“Right, but today these detectives are going to be movie stars,” Nancy said. “So we’d better get going.”
“Good luck with your museum, Sidney,” Bess said with a little wave good-bye.
Sidney nodded thanks, but as the girls walked away, he seemed deep in thought.
“Maybe he’ll take your advice about getting something from Shasta, Nancy,” George said.
“Something less gross!” Bess added with a frown.
When the girls reached Turtle Shell Playground, they couldn’t believe their eyes. Their favorite swings, slides, and monkey bars were surrounded by movie cameras and trailers. Microphones called “boom mikes” were attached to long poles that were carried by staff wearing headsets. Other crew members also wearing headsets and Glam Girl T-shirts scurried about busily.
“Are you sure this is our playground?” Nancy gasped with surprise.
A woman with a smile walked over. The name on her ID tag read KEISHA ELLIOT.
“If you girls are here to be extras,” Keisha explained, “you can hand in your permission slips at that table over there.”
Nancy turned to see more kids lined up at the table. They looked just as excited as she was!
“Excuse me,” Bess asked politely, “but what clothes will give Glam Girl her special powers in this movie?”
“Boots!” Keisha replied. “They will give Glam Girl the power to run superfast and jump superhigh.”
“My sneakers do that.” George sighed.
“George, be nice!” Bess hissed.
The girls hurried to the table. They stood behind a girl with long curly hair. Nancy recognized the girl as Paloma Garva from the fourth grade at school.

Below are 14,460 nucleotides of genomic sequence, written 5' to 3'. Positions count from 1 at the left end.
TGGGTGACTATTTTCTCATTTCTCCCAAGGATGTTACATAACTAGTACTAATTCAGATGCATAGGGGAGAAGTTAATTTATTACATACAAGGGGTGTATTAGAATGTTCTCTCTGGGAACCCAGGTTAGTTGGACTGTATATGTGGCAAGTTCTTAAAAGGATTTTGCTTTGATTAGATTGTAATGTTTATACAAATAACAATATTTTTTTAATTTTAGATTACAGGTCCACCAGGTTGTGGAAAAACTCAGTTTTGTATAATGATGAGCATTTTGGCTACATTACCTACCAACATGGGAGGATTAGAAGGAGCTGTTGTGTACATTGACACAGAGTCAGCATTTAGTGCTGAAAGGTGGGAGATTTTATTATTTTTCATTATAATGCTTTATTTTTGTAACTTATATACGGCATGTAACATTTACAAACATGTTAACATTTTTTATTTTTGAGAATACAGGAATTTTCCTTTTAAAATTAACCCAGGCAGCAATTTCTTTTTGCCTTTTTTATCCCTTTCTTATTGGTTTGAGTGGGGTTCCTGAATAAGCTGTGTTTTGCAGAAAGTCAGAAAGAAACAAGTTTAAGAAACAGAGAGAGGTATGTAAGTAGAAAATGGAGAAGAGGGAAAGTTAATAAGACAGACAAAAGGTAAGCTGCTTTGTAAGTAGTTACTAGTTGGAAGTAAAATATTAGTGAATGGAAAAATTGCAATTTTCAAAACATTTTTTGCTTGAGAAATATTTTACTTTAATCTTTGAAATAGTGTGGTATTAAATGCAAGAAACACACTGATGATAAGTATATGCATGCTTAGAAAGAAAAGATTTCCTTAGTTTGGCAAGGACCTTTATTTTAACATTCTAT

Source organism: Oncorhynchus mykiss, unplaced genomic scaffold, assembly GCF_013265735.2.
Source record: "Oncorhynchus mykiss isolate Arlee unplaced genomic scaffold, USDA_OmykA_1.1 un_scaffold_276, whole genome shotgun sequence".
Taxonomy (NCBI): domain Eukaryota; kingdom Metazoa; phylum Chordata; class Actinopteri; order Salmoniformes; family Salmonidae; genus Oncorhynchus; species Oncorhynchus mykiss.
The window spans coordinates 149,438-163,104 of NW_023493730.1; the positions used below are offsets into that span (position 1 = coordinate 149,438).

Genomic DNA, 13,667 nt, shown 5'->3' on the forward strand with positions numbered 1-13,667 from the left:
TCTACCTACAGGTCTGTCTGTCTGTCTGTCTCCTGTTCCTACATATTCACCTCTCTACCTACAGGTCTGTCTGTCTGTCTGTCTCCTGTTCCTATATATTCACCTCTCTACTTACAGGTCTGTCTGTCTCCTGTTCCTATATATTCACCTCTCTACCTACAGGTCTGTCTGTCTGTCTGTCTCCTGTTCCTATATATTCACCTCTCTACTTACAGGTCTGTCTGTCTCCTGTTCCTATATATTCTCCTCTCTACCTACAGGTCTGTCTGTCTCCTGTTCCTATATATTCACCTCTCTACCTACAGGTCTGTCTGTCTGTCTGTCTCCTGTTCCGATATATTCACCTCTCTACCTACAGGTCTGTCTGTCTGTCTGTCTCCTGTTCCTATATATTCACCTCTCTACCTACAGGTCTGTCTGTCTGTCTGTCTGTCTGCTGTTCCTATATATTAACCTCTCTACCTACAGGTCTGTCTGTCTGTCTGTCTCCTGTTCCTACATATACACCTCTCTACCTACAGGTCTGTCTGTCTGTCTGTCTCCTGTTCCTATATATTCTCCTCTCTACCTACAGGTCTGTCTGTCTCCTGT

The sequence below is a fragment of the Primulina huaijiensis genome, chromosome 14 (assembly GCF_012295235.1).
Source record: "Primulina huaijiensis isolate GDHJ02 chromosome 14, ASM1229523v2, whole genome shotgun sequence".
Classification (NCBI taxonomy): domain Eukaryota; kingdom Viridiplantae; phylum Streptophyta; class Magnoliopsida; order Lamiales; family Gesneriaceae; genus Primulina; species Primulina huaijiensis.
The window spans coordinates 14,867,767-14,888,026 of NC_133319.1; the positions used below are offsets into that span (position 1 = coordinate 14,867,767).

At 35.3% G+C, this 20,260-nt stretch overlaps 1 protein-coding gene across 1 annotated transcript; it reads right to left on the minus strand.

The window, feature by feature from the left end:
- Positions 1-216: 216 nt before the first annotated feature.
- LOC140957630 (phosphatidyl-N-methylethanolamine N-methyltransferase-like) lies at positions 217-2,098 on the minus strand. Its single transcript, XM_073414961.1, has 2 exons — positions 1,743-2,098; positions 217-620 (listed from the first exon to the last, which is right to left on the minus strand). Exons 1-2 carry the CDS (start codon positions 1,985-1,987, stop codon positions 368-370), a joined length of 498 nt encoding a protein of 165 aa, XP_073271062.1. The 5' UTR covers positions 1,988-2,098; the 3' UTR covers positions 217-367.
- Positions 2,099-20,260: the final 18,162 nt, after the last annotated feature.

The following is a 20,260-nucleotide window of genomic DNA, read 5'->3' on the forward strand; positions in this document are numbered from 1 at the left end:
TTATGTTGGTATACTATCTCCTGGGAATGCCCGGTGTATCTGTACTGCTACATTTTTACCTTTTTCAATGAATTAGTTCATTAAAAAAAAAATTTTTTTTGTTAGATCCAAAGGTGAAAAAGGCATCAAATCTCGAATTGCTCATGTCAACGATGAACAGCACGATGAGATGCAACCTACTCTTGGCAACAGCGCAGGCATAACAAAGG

Paloma’s hair was perfectly brushed and styled. Her yellow sandals perfectly matched her sundress, and her toenails were perfectly polished. That’s because Paloma was the school perfectionist—and proud of it!
“The way they’re doing this is all wrong!” Paloma said with a groan when she saw the girls. “If they had us line up in alphabetical order, it would be so much more perfect!”
“I guess you want to be a movie extra too, huh, Paloma?” George asked.
“Only if I’m offered the perfect part,” Paloma remarked, “like Glam Girl’s little sister or something.”
“If you’re Glam Girl’s sister, you might have to dye your hair blue!” Bess pointed out.
Paloma’s eyes widened. “No way! I’m in a huge fashion show tomorrow. It’s at a new store at the mall called Girly Gear.”
“I heard about that store,” Nancy said.
“Not me,” George insisted. “I don’t do girly.”
“We know,” Bess said with a sigh as she frowned at her cousin’s sweatpants and T-shirt.
“What will you be modeling, Paloma?” Nancy asked.
“They gave me the perfect outfit,” Paloma boasted. “All I need is the perfect pair of blue shoes to match—”
“OMG!” Bess cut in with a gasp. “Look!”
“Is it Glam Girl?” Nancy asked as she turned to see where Bess was pointing.
“Better!” Bess exclaimed. “Her boots!”
Nancy, Bess, and Paloma raced toward a young man carrying a pair of boots on a silver tray. George groaned as she lagged behind.
“Are those Glam Girl’s boots?” Bess asked the man. “The ones she’ll wear in the movie?”
The man, whose ID tag read MATT MCCABE, gripped the tray tightly as he replied, “Yes, they are.”
Nancy brushed aside her reddish-blond bangs to see the boots. They were blue boots with a strip of shiny yellow fabric at the tops.
“So pretty!” Nancy swooned. But just as she pointed to the boots, Matt pulled the tray back.
“No touching, please,” Matt insisted. “They’re custom-made for Shasta Sienna’s feet.”
“Wrong!” Paloma said as she stepped closer to the tray. “These boots were made for me!”
Nancy gasped as Paloma grabbed Glam Girl’s boots off the tray. What was Paloma doing?
Library of Congress subject headings for this publication:
Drew, Nancy (Fictitious character) -- Juvenile fiction.
Motion pictures -- Production and direction -- Juvenile fiction.
Drew, Nancy (Fictitious character) -- Fiction.
Motion pictures -- Production and direction -- Fiction.